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Over 300,000 college students demand better privacy from Facebook

If you're not a college student, you're not likely on Facebook. Facebook is one of THE critical social-networking sites for college students. Each of the 9.5 million participants has a profile, a network of friends, and memberships in various interest groups.

Of course, one major reason to be on Facebook is to see what your friends are up to. Students surf around from profile to profile, checking out photos, posting comments, etc.

Last week, Facebook dramatically improved the ability to watch your friends' activities. They launched a newsfeed that aggregates every change, every update. A sample feed:

Ashley deVille went from being "single" to "in a relationship."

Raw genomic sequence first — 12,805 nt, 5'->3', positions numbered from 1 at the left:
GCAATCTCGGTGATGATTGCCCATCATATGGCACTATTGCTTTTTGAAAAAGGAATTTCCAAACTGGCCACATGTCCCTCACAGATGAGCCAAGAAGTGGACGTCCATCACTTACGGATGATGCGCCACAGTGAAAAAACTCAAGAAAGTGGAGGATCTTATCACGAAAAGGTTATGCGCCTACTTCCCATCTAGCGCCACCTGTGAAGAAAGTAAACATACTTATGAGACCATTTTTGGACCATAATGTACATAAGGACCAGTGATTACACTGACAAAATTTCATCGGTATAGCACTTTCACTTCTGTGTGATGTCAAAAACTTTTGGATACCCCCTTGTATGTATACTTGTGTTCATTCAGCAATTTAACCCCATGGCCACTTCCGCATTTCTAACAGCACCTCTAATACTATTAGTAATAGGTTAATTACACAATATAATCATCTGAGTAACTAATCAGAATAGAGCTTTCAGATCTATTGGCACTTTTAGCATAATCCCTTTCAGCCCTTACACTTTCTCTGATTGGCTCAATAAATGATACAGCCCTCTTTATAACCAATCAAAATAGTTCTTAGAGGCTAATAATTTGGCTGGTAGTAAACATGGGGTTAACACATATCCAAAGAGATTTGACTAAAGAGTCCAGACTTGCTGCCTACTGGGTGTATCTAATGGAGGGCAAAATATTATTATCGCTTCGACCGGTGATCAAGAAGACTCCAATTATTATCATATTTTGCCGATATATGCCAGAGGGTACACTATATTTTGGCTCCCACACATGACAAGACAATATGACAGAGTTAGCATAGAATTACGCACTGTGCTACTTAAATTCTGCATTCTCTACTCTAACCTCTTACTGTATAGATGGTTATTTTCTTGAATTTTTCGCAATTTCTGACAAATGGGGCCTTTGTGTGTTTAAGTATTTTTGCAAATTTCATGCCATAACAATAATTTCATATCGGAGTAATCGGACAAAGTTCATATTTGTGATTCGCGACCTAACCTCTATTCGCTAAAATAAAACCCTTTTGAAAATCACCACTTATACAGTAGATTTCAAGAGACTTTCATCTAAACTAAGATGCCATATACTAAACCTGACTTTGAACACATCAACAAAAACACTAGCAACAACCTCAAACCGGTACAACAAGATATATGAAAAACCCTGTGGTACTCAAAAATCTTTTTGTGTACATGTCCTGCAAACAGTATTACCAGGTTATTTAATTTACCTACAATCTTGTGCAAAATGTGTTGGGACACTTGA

Bernard Marie-Durgam joined the Washington DC network.
Jeffrey Buras created an event.

And while some initial reviews were positive, students quickly rebelled against the sudden transparency. Sure, the data had always been available on the site -- but the aggregation suddenly laid bare their lives.

Within a couple of days, over 300,000 students had joined a new group (created on Facebook) called "Students Against Facebook News Feed'.

As one blogger wrote:

It's kind of reassuring to know that there are hundreds of thousands of kids who are willing to stand up for something that is sort of kind of related to something that is similar to an issue that affects all of us. If only we could get these kids out in the streets over NSA wiretapping or email trolling. Invasions of privacy that really matter, not merely using the interenet in a way, thats a little bit, well... creepy (but awesome).

There's more, lots more. Some of the best:

TechCrunch: Facebook Users Revolt, Facebook Replies
DownloadSquad: Facebook users freak out, CEO responds
Oh Snap: Let Us Not Pretend We Do Not Like the New Facebook.

And, of course, the official response -- in which Facebook reverses course, and adds privacy controls:

Facebook Blog: Calm down. Breathe. We hear you.
Facebook Blog: An Open Letter from Mark Zuckerberg